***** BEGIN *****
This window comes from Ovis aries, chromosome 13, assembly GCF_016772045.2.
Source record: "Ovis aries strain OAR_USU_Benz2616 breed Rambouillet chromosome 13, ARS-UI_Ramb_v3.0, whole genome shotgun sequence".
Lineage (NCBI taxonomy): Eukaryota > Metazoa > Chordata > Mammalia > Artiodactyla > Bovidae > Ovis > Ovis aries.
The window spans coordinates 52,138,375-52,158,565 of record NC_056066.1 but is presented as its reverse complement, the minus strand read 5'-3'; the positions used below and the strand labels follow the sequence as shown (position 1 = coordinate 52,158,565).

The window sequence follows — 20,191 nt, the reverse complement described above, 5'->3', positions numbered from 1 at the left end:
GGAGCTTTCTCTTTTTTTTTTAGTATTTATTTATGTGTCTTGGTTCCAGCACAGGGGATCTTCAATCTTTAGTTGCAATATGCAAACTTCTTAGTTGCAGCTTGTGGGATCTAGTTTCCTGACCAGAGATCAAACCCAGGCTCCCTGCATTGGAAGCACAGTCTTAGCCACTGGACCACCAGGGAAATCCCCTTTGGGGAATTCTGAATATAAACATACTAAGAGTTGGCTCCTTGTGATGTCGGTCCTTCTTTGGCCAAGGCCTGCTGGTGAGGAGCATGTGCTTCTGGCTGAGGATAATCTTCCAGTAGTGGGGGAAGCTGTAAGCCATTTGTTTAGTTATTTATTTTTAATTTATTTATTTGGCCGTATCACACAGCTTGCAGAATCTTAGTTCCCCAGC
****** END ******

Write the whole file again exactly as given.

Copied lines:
This window comes from Ovis aries, chromosome 13, assembly GCF_016772045.2.
Source record: "Ovis aries strain OAR_USU_Benz2616 breed Rambouillet chromosome 13, ARS-UI_Ramb_v3.0, whole genome shotgun sequence".
Lineage (NCBI taxonomy): Eukaryota > Metazoa > Chordata > Mammalia > Artiodactyla > Bovidae > Ovis > Ovis aries.
The window spans coordinates 52,138,375-52,158,565 of record NC_056066.1 but is presented as its reverse complement, the minus strand read 5'-3'; the positions used below and the strand labels follow the sequence as shown (position 1 = coordinate 52,158,565).

The window sequence follows — 20,191 nt, the reverse complement described above, 5'->3', positions numbered from 1 at the left end:
GGAGCTTTCTCTTTTTTTTTTAGTATTTATTTATGTGTCTTGGTTCCAGCACAGGGGATCTTCAATCTTTAGTTGCAATATGCAAACTTCTTAGTTGCAGCTTGTGGGATCTAGTTTCCTGACCAGAGATCAAACCCAGGCTCCCTGCATTGGAAGCACAGTCTTAGCCACTGGACCACCAGGGAAATCCCCTTTGGGGAATTCTGAATATAAACATACTAAGAGTTGGCTCCTTGTGATGTCGGTCCTTCTTTGGCCAAGGCCTGCTGGTGAGGAGCATGTGCTTCTGGCTGAGGATAATCTTCCAGTAGTGGGGGAAGCTGTAAGCCATTTGTTTAGTTATTTATTTTTAATTTATTTATTTGGCCGTATCACACAGCTTGCAGAATCTTAGTTCCCCAGC